- Practicing your organizational skills to keep events running smoothly
- Having business attire guidelines, to keep you and your staff looking uniform
- Putting health and cleanliness at the top of your priority list–with the best cleaning supplies
- Balancing your budget for high profits with great service
All that said, there is no guarantee that a business will be successful. We put this disclaimer here to remind you that you can do everything right and still run into roadblocks. However, even with that possibility, you should still plan for success, believing it is a large part of the battle.
What Is the Weakness of Catering?
The main weakness of catering is the need for restaurant-quality equipment in small and often off-site spaces. Even if your business structure involves preparing food and transporting it to the events, you’ll still have some prep to do at the event.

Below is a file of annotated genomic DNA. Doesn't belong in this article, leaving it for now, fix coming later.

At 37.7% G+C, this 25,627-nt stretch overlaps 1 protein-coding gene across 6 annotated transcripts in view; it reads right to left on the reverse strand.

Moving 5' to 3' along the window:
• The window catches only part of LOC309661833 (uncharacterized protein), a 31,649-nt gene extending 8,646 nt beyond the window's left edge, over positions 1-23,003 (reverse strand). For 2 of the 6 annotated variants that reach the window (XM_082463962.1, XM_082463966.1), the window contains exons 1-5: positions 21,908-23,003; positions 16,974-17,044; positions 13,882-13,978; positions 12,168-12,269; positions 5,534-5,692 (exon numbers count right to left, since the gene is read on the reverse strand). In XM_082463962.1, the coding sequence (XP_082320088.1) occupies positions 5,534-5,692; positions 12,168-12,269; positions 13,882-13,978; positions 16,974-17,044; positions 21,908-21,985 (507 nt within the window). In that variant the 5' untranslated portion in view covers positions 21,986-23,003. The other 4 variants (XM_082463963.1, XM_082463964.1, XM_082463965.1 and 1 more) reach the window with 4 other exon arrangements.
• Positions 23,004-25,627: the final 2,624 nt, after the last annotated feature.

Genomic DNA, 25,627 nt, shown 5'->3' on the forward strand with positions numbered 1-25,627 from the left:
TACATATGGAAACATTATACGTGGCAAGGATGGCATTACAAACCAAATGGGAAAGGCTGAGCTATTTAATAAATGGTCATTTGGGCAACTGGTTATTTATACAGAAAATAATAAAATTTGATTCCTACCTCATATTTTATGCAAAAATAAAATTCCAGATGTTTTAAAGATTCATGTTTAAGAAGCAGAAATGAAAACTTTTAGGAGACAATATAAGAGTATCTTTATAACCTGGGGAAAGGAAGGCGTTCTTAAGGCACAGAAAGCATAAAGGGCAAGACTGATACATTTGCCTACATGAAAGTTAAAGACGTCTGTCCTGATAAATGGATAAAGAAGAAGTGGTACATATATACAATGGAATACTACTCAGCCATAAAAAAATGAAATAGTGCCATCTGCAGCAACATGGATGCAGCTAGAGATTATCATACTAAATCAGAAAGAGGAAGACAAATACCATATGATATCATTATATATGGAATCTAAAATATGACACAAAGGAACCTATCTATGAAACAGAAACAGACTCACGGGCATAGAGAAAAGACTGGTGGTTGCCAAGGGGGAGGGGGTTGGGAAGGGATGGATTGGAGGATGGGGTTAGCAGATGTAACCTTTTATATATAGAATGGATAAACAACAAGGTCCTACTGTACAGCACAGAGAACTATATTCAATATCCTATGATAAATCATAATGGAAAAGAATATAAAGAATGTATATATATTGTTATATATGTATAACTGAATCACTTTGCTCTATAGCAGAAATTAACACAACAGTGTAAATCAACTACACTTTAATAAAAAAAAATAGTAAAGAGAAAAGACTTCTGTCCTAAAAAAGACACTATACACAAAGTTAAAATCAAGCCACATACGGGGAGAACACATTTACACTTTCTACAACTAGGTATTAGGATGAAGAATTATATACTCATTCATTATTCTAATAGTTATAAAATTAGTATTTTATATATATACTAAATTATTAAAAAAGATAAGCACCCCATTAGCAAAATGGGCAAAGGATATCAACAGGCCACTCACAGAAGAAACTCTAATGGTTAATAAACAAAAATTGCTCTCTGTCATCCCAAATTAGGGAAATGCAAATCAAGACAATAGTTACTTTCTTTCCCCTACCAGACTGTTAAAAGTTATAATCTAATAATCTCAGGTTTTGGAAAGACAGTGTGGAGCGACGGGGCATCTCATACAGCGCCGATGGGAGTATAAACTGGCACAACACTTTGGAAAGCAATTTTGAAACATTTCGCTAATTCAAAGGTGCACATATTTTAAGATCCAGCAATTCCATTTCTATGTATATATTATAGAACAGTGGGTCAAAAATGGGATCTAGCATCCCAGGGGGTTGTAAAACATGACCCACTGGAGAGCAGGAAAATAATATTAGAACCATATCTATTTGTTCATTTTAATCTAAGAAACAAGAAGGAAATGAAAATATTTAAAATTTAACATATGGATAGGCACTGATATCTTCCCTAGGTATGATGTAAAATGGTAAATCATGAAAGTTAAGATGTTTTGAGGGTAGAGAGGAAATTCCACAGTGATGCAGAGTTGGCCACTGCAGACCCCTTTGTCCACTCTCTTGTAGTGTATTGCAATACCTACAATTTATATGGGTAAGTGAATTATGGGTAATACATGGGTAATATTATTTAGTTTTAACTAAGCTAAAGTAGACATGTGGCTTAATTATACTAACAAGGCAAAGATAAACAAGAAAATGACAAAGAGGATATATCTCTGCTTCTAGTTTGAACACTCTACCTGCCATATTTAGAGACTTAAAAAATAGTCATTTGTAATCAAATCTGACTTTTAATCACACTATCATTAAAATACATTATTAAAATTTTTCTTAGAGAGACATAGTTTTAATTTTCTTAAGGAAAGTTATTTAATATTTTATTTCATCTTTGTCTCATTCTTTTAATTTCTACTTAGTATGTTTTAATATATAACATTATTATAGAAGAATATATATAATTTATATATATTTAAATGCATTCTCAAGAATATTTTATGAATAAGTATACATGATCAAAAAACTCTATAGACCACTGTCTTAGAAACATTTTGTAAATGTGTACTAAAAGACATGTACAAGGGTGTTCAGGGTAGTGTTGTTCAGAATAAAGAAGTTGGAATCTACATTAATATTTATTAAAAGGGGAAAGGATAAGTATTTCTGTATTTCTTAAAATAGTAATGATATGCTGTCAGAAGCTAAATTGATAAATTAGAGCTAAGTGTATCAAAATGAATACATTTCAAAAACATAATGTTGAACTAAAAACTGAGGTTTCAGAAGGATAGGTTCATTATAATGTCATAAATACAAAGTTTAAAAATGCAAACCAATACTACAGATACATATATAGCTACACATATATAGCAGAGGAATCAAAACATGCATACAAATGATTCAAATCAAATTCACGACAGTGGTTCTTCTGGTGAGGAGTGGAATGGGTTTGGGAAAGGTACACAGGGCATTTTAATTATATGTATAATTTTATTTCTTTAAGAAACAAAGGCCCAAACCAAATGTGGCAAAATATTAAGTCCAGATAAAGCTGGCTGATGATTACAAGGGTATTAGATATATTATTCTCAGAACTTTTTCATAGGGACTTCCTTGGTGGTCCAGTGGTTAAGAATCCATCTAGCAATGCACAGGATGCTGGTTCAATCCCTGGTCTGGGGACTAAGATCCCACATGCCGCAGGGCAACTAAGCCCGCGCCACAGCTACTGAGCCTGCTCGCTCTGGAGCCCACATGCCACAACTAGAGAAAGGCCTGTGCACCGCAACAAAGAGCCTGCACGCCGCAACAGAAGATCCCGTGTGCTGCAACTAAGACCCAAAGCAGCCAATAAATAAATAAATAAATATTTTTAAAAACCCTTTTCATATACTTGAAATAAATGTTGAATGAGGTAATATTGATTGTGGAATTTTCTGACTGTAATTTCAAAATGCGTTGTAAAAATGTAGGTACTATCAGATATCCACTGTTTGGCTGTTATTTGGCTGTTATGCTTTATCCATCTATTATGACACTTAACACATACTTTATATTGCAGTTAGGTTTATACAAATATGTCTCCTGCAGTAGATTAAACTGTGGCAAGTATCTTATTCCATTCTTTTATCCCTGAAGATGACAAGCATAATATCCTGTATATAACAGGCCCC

There’s no guarantee that you’ll have the best equipment at an event, and this can lead to mishaps if you aren’t prepared for it. The best way to prepare is to have as much portable kitchen equipment as possible. That way you can bring what you need.
How Do I Attract Catering Customers?
There are several ways you can attract catering customers, including:
- Creative marketing practices and initiatives
- Tasting events to draw people in
- Top quality service to build trust
- Menu and pricing flexibility
- Referral rewards
A catering business is based on tasty food, but your clients need to meet you in order to enjoy the culinary experience. Having a creative marketing plan, being dependable, and working with customers to ensure satisfaction will help you build your client base.
Catering Business Plans: Plan Ahead, Cater Later
Writing your catering business plan will get you started on a solid foundation for your business. When you have a clear plan of what you want, what you need, and what you already have, you’re well set up for success. Come back to BinWise once your plan is actionable. BinWise Pro and the BinScan mobile app can help you manage your inventory program.